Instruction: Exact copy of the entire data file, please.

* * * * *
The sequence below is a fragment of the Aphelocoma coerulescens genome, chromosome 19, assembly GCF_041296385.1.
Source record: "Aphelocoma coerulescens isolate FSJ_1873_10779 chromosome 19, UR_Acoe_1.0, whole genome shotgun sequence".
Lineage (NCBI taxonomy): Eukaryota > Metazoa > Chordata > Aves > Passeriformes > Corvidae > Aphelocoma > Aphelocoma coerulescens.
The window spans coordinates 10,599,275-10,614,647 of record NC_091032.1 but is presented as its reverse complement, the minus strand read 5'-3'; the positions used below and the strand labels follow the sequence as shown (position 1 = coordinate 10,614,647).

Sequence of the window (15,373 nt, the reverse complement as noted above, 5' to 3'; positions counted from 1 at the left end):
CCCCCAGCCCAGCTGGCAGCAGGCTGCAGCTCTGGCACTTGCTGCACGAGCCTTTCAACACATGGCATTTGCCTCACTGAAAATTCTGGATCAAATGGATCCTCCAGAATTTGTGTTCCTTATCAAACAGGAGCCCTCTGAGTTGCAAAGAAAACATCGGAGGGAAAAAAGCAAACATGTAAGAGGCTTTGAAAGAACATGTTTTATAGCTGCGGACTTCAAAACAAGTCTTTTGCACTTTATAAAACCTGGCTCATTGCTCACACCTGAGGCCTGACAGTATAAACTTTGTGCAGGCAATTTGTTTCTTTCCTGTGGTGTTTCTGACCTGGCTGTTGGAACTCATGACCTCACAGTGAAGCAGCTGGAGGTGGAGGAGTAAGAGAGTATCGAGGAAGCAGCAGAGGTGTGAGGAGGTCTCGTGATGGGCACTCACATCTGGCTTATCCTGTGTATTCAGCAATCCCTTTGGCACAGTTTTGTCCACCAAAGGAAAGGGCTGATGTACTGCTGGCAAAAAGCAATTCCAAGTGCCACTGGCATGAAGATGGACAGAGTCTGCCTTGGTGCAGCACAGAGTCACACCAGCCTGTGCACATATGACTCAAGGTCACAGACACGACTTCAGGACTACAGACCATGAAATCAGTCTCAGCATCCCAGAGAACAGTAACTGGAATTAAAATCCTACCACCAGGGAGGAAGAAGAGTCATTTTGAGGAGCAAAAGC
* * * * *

The sequence below is a fragment of the Aphelocoma coerulescens genome, chromosome 19, assembly GCF_041296385.1.
Source record: "Aphelocoma coerulescens isolate FSJ_1873_10779 chromosome 19, UR_Acoe_1.0, whole genome shotgun sequence".
Lineage (NCBI taxonomy): Eukaryota > Metazoa > Chordata > Aves > Passeriformes > Corvidae > Aphelocoma > Aphelocoma coerulescens.
The window spans coordinates 10,599,275-10,614,647 of record NC_091032.1 but is presented as its reverse complement, the minus strand read 5'-3'; the positions used below and the strand labels follow the sequence as shown (position 1 = coordinate 10,614,647).

Sequence of the window (15,373 nt, the reverse complement as noted above, 5' to 3'; positions counted from 1 at the left end):
CCCCCAGCCCAGCTGGCAGCAGGCTGCAGCTCTGGCACTTGCTGCACGAGCCTTTCAACACATGGCATTTGCCTCACTGAAAATTCTGGATCAAATGGATCCTCCAGAATTTGTGTTCCTTATCAAACAGGAGCCCTCTGAGTTGCAAAGAAAACATCGGAGGGAAAAAAGCAAACATGTAAGAGGCTTTGAAAGAACATGTTTTATAGCTGCGGACTTCAAAACAAGTCTTTTGCACTTTATAAAACCTGGCTCATTGCTCACACCTGAGGCCTGACAGTATAAACTTTGTGCAGGCAATTTGTTTCTTTCCTGTGGTGTTTCTGACCTGGCTGTTGGAACTCATGACCTCACAGTGAAGCAGCTGGAGGTGGAGGAGTAAGAGAGTATCGAGGAAGCAGCAGAGGTGTGAGGAGGTCTCGTGATGGGCACTCACATCTGGCTTATCCTGTGTATTCAGCAATCCCTTTGGCACAGTTTTGTCCACCAAAGGAAAGGGCTGATGTACTGCTGGCAAAAAGCAATTCCAAGTGCCACTGGCATGAAGATGGACAGAGTCTGCCTTGGTGCAGCACAGAGTCACACCAGCCTGTGCACATATGACTCAAGGTCACAGACACGACTTCAGGACTACAGACCATGAAATCAGTCTCAGCATCCCAGAGAACAGTAACTGGAATTAAAATCCTACCACCAGGGAGGAAGAAGAGTCATTTTGAGGAGCAAAAGC